Every time we take our Mobile Phones, Tablets, Laptops we don’t think much about the circuit and the components from which it is made, whether it is the Microcontrollers, the SoC’s, power unit, Cameras, the touchscreen and much more. However, the question comes how do these components are connected? How do they communicate with each other? To answer these questions there must be some conducting surface or wires through which these are connected. Here comes the work of Printed Circuit Board (PCB’s). Anyone who has ever opened up a piece of electronic equipment has seen a printed circuit board, also known as a PCB. They are thin, flat, and often green rectangular substrates that are covered with a maze of fine copper lines and silver pads and are the heart and soul of most electronic equipment.
What are PCBs?
To answer this question let us first see the classical definition –
“A printed circuit board (PCB) mechanically supports and electrically connects electrical or electronic components using conductive tracks, pads, and other features etched from one or more sheet layers of copper laminated onto and/or between sheet layers of a non-conductive substrate. Components are generally soldered onto the PCB to both electrically connect and mechanically fasten them to it.” (Source — Wikipedia)
This Definition clears much about the basic purpose that a PCB serves. Let us see one more definition in a simpler language to know more “Printed circuit boards (PCBs) are the boards that are used as the base in most electronics both as a physical support piece and as the wiring area for the surface-mounted and socketed components. PCBs are most commonly made out of fiberglass, composite epoxy, or another composite material.” (Source — Pcbcart)
But why use PCB, since we can use wires –
But, you might wonder why don’t we connect the components directly through wires like every other device that we use to connect. Before the advent of the PCB, circuits were constructed through a laborious process of point-to-point wiring. This led to frequent failures at wire junctions and short circuits when wire insulation began to age and crack. A significant advance was the development of wire wrapping, where a small gauge wire is literally wrapped around a post at each connection point, creating a gas-tight connection, which is highly durable and easily changeable.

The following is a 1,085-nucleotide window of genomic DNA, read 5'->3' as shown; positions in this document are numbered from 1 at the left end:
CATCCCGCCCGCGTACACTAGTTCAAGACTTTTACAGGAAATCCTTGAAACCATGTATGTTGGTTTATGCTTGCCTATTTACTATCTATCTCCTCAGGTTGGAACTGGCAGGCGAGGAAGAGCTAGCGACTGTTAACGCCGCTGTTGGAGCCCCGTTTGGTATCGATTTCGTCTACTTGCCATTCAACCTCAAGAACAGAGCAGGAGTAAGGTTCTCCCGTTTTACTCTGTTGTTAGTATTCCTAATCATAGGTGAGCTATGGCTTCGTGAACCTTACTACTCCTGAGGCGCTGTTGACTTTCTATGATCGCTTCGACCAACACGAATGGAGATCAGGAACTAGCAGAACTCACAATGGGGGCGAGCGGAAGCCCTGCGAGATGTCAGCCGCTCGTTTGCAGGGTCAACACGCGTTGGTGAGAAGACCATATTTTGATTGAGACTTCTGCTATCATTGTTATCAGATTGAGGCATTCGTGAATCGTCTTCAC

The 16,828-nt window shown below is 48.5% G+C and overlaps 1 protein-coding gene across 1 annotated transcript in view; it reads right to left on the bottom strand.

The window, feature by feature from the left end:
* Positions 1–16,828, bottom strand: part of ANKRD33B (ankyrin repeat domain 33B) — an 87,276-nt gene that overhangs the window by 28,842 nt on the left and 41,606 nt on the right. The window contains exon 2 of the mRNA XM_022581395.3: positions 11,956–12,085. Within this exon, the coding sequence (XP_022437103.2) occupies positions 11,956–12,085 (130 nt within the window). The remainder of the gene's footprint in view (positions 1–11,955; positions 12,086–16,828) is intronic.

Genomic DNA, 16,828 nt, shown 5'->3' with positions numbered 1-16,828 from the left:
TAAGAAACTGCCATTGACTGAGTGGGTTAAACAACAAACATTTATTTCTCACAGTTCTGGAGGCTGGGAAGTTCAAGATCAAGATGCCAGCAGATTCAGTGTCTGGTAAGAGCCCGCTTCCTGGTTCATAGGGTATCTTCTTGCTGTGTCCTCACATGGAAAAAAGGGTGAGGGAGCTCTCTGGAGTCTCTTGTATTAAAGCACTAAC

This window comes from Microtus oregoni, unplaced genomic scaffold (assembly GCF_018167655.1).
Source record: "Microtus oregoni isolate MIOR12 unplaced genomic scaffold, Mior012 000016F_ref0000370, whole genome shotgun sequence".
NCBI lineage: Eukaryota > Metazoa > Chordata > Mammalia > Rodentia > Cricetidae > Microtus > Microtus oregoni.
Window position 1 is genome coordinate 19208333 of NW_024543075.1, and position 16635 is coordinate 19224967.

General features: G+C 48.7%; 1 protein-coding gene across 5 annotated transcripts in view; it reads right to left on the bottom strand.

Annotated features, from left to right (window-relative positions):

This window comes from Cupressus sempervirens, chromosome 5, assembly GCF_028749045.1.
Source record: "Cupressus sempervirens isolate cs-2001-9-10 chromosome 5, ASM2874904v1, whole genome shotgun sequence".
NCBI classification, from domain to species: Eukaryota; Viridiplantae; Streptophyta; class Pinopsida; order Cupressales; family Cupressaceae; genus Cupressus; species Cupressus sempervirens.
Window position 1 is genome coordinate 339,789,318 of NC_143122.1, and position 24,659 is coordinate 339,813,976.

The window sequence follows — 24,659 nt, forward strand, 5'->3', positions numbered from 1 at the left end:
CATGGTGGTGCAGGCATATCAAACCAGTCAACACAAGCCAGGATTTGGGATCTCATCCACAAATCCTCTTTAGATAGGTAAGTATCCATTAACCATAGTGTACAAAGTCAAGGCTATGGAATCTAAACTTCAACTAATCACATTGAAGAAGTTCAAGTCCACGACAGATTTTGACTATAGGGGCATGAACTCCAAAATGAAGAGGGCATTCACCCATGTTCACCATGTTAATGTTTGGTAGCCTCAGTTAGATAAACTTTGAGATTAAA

As electronics moved from vacuum tubes and relays to silicon and integrated circuits, the size and cost of electronic components began to decrease. Electronics became more prevalent in consumer goods, and the pressure to reduce the size and manufacturing costs of electronic products drove manufacturers to look for better solutions. Thus was born the PCB.
What PCB’s are made up of?
The PCBs are used in various devices from a small watch to big computers. To provide a sturdy and stable surface to mount all the components as well as to provide suitable circuit tracks for conductivity, the PCBs must be both conductive as well as insulated in specific sections designed by the Engineers. Today, boards are made to be larger and smaller than this standard, but the standard probably remains the most common thickness for designs. It is more accurate to say there is a range of common or standard PCB thicknesses. These include 0.031in (0.78mm ), 0.062in (1.57mm) and 0.093in (2.36mm).
The substrate most commonly used in printed circuit boards is a glass fiber reinforced (fiberglass) epoxy resin with a copper foil bonded onto one or both sides. PCBs made from paper-reinforced phenolic resin with a bonded copper foil are less expensive and are often used in household electrical devices.
The printed circuits are made of copper, which is either plated or etched away on the surface of the substrate to leave the pattern desired. The copper circuits are coated with a layer of tin-lead to prevent oxidation. Contact fingers are plated with tin-lead, then nickel, and finally gold for excellent conductivity.